Top 5 Benefits of Learning a Language

There are many benefits of learning a language. Some of the most important are:

1. Learning a Language Can Increase Your Intelligence

Studies have shown that learning a new language will enable you to:

  • Become smarter
  • Build multitasking skills
  • Improve your memory
  • Become more perceptive
  • Develop better decision-making skills
  • Reduce your risk of developing dementia

It may also:

  • Increase your attention span

2. Learning a Language Can Expand Your World-view

A new language will expose you both to new ways of expressing ideas, and to new ideas. It may:

  • Challenges your views
  • Enable you to better understand the world around you
  • Introduce you to new cultural, philosophical and religious perspectives
  • Open up opportunities to for you to study new things
  • Enable you to think new thoughts
  • Enable you to express new ideas

3. Learning a Language Can Increase Your Communication Ability

One of the main reasons for learning a language is that it will help you communicate. Of course, that ability to communicate goes beyond the new language itself. It can, for example:

  • Help you understand how others think
  • Give you a better understanding of how language works
  • Provide insight into the history of language
  • Improve your English

4. Learning a Language Can Help You to Make New Friends

Learning a language gives you the chance to make new friends with other people who:

  • speak the language
  • are learning the language
  • are interested in studying material written in that language

5. Learning a Language Can Improve Your Prospects

Learning a language can also help you if you want to:

  • Travel
  • Emigrate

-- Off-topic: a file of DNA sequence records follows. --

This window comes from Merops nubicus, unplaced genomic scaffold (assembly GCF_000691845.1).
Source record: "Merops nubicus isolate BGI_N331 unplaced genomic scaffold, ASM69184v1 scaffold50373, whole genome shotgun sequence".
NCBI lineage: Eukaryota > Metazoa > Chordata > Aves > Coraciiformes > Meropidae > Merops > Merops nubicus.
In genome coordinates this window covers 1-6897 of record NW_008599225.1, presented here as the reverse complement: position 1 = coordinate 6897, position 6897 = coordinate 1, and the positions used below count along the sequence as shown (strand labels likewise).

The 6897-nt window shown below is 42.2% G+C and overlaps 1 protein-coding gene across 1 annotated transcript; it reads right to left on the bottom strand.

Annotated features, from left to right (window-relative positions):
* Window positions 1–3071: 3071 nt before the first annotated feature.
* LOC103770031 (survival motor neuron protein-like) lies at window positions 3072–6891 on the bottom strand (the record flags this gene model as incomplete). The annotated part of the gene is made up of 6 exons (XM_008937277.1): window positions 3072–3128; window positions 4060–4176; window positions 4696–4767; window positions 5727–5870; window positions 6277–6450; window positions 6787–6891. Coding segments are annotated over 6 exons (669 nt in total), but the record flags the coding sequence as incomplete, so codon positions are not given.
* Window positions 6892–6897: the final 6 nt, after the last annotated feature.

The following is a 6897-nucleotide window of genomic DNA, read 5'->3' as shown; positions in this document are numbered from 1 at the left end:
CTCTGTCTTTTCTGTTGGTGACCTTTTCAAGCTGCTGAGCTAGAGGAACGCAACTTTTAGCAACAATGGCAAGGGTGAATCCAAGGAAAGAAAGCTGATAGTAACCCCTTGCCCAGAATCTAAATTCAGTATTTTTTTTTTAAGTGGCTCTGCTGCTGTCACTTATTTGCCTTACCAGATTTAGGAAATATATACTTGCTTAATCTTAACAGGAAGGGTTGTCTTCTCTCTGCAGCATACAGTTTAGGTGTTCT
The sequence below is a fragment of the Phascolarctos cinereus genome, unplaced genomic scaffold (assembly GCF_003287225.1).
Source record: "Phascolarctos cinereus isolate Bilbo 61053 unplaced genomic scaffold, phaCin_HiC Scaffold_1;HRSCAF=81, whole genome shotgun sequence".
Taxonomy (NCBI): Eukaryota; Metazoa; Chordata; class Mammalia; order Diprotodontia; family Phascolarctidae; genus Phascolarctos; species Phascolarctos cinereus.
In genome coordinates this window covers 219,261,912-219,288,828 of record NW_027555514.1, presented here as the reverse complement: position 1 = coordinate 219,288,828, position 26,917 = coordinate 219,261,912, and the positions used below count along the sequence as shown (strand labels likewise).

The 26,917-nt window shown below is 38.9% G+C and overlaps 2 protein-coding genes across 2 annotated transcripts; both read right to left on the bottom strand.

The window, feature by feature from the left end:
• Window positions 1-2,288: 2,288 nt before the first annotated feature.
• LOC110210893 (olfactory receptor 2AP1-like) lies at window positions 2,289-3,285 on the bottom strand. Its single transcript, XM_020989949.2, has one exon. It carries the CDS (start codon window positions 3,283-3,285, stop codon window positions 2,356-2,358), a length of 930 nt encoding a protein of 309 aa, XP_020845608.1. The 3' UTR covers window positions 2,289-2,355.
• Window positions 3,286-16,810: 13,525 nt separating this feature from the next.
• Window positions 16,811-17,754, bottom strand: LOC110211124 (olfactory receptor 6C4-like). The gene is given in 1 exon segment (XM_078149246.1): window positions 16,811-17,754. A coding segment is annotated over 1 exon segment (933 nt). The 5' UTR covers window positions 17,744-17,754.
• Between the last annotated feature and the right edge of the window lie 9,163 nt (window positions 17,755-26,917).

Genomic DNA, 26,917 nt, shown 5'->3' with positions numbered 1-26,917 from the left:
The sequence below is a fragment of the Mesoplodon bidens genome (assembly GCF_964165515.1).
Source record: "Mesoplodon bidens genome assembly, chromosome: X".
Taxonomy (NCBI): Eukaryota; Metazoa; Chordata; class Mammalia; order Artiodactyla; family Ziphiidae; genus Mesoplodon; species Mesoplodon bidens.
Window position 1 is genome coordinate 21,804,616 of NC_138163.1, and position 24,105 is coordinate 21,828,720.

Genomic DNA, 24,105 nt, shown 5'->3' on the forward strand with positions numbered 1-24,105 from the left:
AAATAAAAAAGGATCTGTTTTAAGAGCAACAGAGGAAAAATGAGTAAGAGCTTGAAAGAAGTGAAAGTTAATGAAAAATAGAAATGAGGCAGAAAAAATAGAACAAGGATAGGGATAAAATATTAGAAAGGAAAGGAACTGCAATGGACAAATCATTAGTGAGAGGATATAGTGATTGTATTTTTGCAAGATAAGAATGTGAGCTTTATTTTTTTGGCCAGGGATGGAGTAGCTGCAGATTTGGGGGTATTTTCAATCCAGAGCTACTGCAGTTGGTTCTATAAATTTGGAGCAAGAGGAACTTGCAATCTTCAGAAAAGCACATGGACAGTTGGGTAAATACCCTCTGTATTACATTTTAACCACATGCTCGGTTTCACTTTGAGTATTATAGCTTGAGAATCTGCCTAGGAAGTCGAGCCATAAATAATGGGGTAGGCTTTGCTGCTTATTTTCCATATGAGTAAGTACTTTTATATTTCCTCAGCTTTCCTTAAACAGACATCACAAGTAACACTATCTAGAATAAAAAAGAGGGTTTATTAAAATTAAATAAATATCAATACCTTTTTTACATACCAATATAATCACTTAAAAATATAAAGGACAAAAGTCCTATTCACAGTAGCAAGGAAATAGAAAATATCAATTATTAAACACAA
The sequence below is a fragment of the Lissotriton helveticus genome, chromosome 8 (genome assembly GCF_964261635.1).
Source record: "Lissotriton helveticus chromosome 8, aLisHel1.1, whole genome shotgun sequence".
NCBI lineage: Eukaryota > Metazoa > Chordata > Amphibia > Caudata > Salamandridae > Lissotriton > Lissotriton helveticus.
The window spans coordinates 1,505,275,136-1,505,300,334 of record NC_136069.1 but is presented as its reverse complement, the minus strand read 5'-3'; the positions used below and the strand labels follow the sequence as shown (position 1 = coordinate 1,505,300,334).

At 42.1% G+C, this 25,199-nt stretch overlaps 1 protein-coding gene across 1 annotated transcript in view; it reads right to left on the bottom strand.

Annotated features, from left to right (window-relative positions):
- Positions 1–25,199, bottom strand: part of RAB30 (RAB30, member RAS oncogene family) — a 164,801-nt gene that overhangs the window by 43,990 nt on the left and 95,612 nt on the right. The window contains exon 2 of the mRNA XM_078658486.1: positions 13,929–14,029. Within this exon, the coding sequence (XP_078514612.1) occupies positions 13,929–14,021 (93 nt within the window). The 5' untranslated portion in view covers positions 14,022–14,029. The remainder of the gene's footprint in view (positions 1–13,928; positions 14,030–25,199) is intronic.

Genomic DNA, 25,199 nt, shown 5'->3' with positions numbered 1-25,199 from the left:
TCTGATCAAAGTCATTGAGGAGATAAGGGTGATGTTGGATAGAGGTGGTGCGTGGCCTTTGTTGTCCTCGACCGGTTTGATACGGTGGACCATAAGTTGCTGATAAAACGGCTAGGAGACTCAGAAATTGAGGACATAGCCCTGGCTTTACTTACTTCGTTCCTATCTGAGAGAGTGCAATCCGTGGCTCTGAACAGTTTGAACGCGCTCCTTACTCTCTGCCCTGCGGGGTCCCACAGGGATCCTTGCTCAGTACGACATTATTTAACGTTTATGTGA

• Develop your career
  • Give yourself a worthwhile challenge
  • Gain kudos

Bonus Benefit: You Don’t Have to be Defined by Your Past

One other benefit: in my experience, learning a language can help set you free from your past. When I was at school, I was very poor at languages. During my formative years I had the opportunity to take French, German and Welsh. I was a poor linguist – possibly because I really didn’t see the point. One Welsh teacher called me a “dozy dormouse”, and I was constantly in trouble with the French Mistress for failing vocab tests. I learned to dislike languages, and dropped French and Welsh as soon as I could. I was hardly more successful with German, but didn’t drop it straight away because it got me out of doing sports, and I was even worse at sports than I was at languages. And as my German earned me an “unclassified” grade at ‘O’ Level, I was pretty much persuaded that I was simply no good at languages.

Fortunately, however, I choose not to define myself by my past. Just because I couldn’t cope with learning a language when I was at school doesn’t mean that I can’t cope with them now now. So, with that in mind, I’ve started a language course. I’m only about 10% of the way through, and I’m finding it tough. But I’m also finding it enjoyable. Moreover, I’ve discovered that learning a language isn’t beyond me, which comes as a pleasant surprise.

(For what it is worth, my chosen language is a dialect ancient Greek, specifically Hellenistic Greek, which spoken and written from about the 4th century BC through about the 4th century AD. During this period, it became the lingua franca throughout much of the Mediterranean region and the Middle East. This might seem like an odd choice, but makes more sense when you consider that this was the language in which the New Testament was written, and that the Bible is a book in which I have significant interest).